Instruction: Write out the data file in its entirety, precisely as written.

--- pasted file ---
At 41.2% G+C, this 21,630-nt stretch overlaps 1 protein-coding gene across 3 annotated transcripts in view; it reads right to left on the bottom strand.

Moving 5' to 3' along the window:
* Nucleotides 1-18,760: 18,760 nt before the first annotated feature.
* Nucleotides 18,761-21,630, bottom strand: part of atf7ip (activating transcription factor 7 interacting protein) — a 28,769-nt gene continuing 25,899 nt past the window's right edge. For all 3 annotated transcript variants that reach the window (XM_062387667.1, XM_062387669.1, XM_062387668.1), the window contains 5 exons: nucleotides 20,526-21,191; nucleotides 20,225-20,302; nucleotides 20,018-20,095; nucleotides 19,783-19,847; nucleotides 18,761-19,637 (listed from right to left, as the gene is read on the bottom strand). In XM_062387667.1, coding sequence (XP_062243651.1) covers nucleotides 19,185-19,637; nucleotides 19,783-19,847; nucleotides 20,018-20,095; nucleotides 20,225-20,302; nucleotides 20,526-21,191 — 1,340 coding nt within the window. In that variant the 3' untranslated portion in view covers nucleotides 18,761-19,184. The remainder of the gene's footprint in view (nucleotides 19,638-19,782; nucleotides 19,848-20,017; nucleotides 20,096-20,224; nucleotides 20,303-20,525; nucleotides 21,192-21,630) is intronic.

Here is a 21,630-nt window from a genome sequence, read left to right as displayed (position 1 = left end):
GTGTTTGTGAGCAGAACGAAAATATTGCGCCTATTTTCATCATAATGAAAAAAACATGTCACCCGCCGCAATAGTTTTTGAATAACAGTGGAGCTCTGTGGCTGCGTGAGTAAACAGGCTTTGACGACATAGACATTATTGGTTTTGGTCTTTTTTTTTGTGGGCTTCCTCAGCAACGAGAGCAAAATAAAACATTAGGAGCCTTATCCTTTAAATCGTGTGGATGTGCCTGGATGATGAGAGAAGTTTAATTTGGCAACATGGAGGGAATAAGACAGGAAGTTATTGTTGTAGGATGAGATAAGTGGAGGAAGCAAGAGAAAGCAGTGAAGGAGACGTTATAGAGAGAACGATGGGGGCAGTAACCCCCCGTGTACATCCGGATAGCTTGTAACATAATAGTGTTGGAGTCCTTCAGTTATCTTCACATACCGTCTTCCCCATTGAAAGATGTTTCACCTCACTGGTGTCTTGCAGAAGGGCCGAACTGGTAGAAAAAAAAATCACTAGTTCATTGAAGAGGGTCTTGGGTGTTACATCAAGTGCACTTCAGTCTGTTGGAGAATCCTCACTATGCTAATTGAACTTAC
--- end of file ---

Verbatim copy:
At 41.2% G+C, this 21,630-nt stretch overlaps 1 protein-coding gene across 3 annotated transcripts in view; it reads right to left on the bottom strand.

Moving 5' to 3' along the window:
* Nucleotides 1-18,760: 18,760 nt before the first annotated feature.
* Nucleotides 18,761-21,630, bottom strand: part of atf7ip (activating transcription factor 7 interacting protein) — a 28,769-nt gene continuing 25,899 nt past the window's right edge. For all 3 annotated transcript variants that reach the window (XM_062387667.1, XM_062387669.1, XM_062387668.1), the window contains 5 exons: nucleotides 20,526-21,191; nucleotides 20,225-20,302; nucleotides 20,018-20,095; nucleotides 19,783-19,847; nucleotides 18,761-19,637 (listed from right to left, as the gene is read on the bottom strand). In XM_062387667.1, coding sequence (XP_062243651.1) covers nucleotides 19,185-19,637; nucleotides 19,783-19,847; nucleotides 20,018-20,095; nucleotides 20,225-20,302; nucleotides 20,526-21,191 — 1,340 coding nt within the window. In that variant the 3' untranslated portion in view covers nucleotides 18,761-19,184. The remainder of the gene's footprint in view (nucleotides 19,638-19,782; nucleotides 19,848-20,017; nucleotides 20,096-20,224; nucleotides 20,303-20,525; nucleotides 21,192-21,630) is intronic.

Here is a 21,630-nt window from a genome sequence, read left to right as displayed (position 1 = left end):
GTGTTTGTGAGCAGAACGAAAATATTGCGCCTATTTTCATCATAATGAAAAAAACATGTCACCCGCCGCAATAGTTTTTGAATAACAGTGGAGCTCTGTGGCTGCGTGAGTAAACAGGCTTTGACGACATAGACATTATTGGTTTTGGTCTTTTTTTTTGTGGGCTTCCTCAGCAACGAGAGCAAAATAAAACATTAGGAGCCTTATCCTTTAAATCGTGTGGATGTGCCTGGATGATGAGAGAAGTTTAATTTGGCAACATGGAGGGAATAAGACAGGAAGTTATTGTTGTAGGATGAGATAAGTGGAGGAAGCAAGAGAAAGCAGTGAAGGAGACGTTATAGAGAGAACGATGGGGGCAGTAACCCCCCGTGTACATCCGGATAGCTTGTAACATAATAGTGTTGGAGTCCTTCAGTTATCTTCACATACCGTCTTCCCCATTGAAAGATGTTTCACCTCACTGGTGTCTTGCAGAAGGGCCGAACTGGTAGAAAAAAAAATCACTAGTTCATTGAAGAGGGTCTTGGGTGTTACATCAAGTGCACTTCAGTCTGTTGGAGAATCCTCACTATGCTAATTGAACTTAC